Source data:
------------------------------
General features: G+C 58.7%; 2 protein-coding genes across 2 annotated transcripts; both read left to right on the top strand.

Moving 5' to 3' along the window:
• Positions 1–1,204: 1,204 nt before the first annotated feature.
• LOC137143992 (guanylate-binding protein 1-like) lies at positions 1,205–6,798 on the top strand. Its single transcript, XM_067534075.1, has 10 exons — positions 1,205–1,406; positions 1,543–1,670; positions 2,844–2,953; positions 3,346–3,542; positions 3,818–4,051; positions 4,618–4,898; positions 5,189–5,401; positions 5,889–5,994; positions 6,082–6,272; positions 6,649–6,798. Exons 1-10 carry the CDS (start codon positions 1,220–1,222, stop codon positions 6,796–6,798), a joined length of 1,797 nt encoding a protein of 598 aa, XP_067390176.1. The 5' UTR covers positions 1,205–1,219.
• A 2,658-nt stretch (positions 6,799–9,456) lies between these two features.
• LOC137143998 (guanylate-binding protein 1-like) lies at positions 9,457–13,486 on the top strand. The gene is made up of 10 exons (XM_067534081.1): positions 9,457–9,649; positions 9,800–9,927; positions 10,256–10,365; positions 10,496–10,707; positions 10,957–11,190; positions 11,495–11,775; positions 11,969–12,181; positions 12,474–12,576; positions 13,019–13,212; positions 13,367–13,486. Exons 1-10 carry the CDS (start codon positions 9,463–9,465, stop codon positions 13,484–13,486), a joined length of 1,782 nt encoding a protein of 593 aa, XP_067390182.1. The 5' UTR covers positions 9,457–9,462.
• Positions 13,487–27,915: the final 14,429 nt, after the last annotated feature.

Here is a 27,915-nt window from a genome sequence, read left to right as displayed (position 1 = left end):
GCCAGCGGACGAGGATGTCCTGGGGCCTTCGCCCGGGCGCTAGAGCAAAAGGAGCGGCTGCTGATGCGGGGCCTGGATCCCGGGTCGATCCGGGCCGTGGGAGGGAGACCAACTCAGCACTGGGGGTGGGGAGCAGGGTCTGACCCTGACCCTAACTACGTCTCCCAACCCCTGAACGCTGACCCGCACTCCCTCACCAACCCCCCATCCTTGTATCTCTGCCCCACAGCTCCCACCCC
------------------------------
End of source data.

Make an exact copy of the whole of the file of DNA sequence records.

General features: G+C 58.7%; 2 protein-coding genes across 2 annotated transcripts; both read left to right on the top strand.

Moving 5' to 3' along the window:
• Positions 1–1,204: 1,204 nt before the first annotated feature.
• LOC137143992 (guanylate-binding protein 1-like) lies at positions 1,205–6,798 on the top strand. Its single transcript, XM_067534075.1, has 10 exons — positions 1,205–1,406; positions 1,543–1,670; positions 2,844–2,953; positions 3,346–3,542; positions 3,818–4,051; positions 4,618–4,898; positions 5,189–5,401; positions 5,889–5,994; positions 6,082–6,272; positions 6,649–6,798. Exons 1-10 carry the CDS (start codon positions 1,220–1,222, stop codon positions 6,796–6,798), a joined length of 1,797 nt encoding a protein of 598 aa, XP_067390176.1. The 5' UTR covers positions 1,205–1,219.
• A 2,658-nt stretch (positions 6,799–9,456) lies between these two features.
• LOC137143998 (guanylate-binding protein 1-like) lies at positions 9,457–13,486 on the top strand. The gene is made up of 10 exons (XM_067534081.1): positions 9,457–9,649; positions 9,800–9,927; positions 10,256–10,365; positions 10,496–10,707; positions 10,957–11,190; positions 11,495–11,775; positions 11,969–12,181; positions 12,474–12,576; positions 13,019–13,212; positions 13,367–13,486. Exons 1-10 carry the CDS (start codon positions 9,463–9,465, stop codon positions 13,484–13,486), a joined length of 1,782 nt encoding a protein of 593 aa, XP_067390182.1. The 5' UTR covers positions 9,457–9,462.
• Positions 13,487–27,915: the final 14,429 nt, after the last annotated feature.

Here is a 27,915-nt window from a genome sequence, read left to right as displayed (position 1 = left end):
GCCAGCGGACGAGGATGTCCTGGGGCCTTCGCCCGGGCGCTAGAGCAAAAGGAGCGGCTGCTGATGCGGGGCCTGGATCCCGGGTCGATCCGGGCCGTGGGAGGGAGACCAACTCAGCACTGGGGGTGGGGAGCAGGGTCTGACCCTGACCCTAACTACGTCTCCCAACCCCTGAACGCTGACCCGCACTCCCTCACCAACCCCCCATCCTTGTATCTCTGCCCCACAGCTCCCACCCC